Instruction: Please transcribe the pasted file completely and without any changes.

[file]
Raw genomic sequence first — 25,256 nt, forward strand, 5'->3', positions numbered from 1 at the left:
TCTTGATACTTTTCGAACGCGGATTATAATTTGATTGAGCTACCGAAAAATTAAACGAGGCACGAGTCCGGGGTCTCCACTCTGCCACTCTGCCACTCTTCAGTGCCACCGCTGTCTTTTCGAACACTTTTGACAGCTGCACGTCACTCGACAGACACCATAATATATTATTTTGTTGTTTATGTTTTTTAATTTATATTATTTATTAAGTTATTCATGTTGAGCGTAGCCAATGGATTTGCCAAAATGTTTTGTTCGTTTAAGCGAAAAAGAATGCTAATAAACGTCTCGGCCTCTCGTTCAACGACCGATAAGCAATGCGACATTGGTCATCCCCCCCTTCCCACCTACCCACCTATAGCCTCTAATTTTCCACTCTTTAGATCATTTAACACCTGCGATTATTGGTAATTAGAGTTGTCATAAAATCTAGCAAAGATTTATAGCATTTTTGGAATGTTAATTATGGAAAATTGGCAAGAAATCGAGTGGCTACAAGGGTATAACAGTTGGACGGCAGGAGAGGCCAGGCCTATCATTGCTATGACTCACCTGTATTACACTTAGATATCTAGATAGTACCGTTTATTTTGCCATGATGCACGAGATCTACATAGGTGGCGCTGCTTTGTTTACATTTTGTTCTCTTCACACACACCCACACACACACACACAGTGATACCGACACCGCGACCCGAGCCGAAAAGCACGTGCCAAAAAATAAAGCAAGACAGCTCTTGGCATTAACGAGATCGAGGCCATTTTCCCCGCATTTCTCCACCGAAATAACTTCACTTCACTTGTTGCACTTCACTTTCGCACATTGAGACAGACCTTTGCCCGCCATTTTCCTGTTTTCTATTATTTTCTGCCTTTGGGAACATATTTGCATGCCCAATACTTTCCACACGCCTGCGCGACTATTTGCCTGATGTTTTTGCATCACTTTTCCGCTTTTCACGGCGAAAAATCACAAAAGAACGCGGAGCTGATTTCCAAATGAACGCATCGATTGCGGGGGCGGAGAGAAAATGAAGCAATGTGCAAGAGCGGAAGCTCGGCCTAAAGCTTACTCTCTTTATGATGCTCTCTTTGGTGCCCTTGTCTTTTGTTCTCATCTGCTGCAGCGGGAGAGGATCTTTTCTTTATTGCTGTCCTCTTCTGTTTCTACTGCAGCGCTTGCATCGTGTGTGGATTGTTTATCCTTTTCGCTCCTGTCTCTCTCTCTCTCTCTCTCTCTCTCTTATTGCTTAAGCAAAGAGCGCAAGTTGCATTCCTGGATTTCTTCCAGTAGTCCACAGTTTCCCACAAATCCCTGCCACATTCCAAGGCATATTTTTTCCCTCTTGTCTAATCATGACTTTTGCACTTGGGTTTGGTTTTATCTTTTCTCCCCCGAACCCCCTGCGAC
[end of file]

Raw genomic sequence first — 25,256 nt, forward strand, 5'->3', positions numbered from 1 at the left:
TCTTGATACTTTTCGAACGCGGATTATAATTTGATTGAGCTACCGAAAAATTAAACGAGGCACGAGTCCGGGGTCTCCACTCTGCCACTCTGCCACTCTTCAGTGCCACCGCTGTCTTTTCGAACACTTTTGACAGCTGCACGTCACTCGACAGACACCATAATATATTATTTTGTTGTTTATGTTTTTTAATTTATATTATTTATTAAGTTATTCATGTTGAGCGTAGCCAATGGATTTGCCAAAATGTTTTGTTCGTTTAAGCGAAAAAGAATGCTAATAAACGTCTCGGCCTCTCGTTCAACGACCGATAAGCAATGCGACATTGGTCATCCCCCCCTTCCCACCTACCCACCTATAGCCTCTAATTTTCCACTCTTTAGATCATTTAACACCTGCGATTATTGGTAATTAGAGTTGTCATAAAATCTAGCAAAGATTTATAGCATTTTTGGAATGTTAATTATGGAAAATTGGCAAGAAATCGAGTGGCTACAAGGGTATAACAGTTGGACGGCAGGAGAGGCCAGGCCTATCATTGCTATGACTCACCTGTATTACACTTAGATATCTAGATAGTACCGTTTATTTTGCCATGATGCACGAGATCTACATAGGTGGCGCTGCTTTGTTTACATTTTGTTCTCTTCACACACACCCACACACACACACACAGTGATACCGACACCGCGACCCGAGCCGAAAAGCACGTGCCAAAAAATAAAGCAAGACAGCTCTTGGCATTAACGAGATCGAGGCCATTTTCCCCGCATTTCTCCACCGAAATAACTTCACTTCACTTGTTGCACTTCACTTTCGCACATTGAGACAGACCTTTGCCCGCCATTTTCCTGTTTTCTATTATTTTCTGCCTTTGGGAACATATTTGCATGCCCAATACTTTCCACACGCCTGCGCGACTATTTGCCTGATGTTTTTGCATCACTTTTCCGCTTTTCACGGCGAAAAATCACAAAAGAACGCGGAGCTGATTTCCAAATGAACGCATCGATTGCGGGGGCGGAGAGAAAATGAAGCAATGTGCAAGAGCGGAAGCTCGGCCTAAAGCTTACTCTCTTTATGATGCTCTCTTTGGTGCCCTTGTCTTTTGTTCTCATCTGCTGCAGCGGGAGAGGATCTTTTCTTTATTGCTGTCCTCTTCTGTTTCTACTGCAGCGCTTGCATCGTGTGTGGATTGTTTATCCTTTTCGCTCCTGTCTCTCTCTCTCTCTCTCTCTCTCTCTTATTGCTTAAGCAAAGAGCGCAAGTTGCATTCCTGGATTTCTTCCAGTAGTCCACAGTTTCCCACAAATCCCTGCCACATTCCAAGGCATATTTTTTCCCTCTTGTCTAATCATGACTTTTGCACTTGGGTTTGGTTTTATCTTTTCTCCCCCGAACCCCCTGCGAC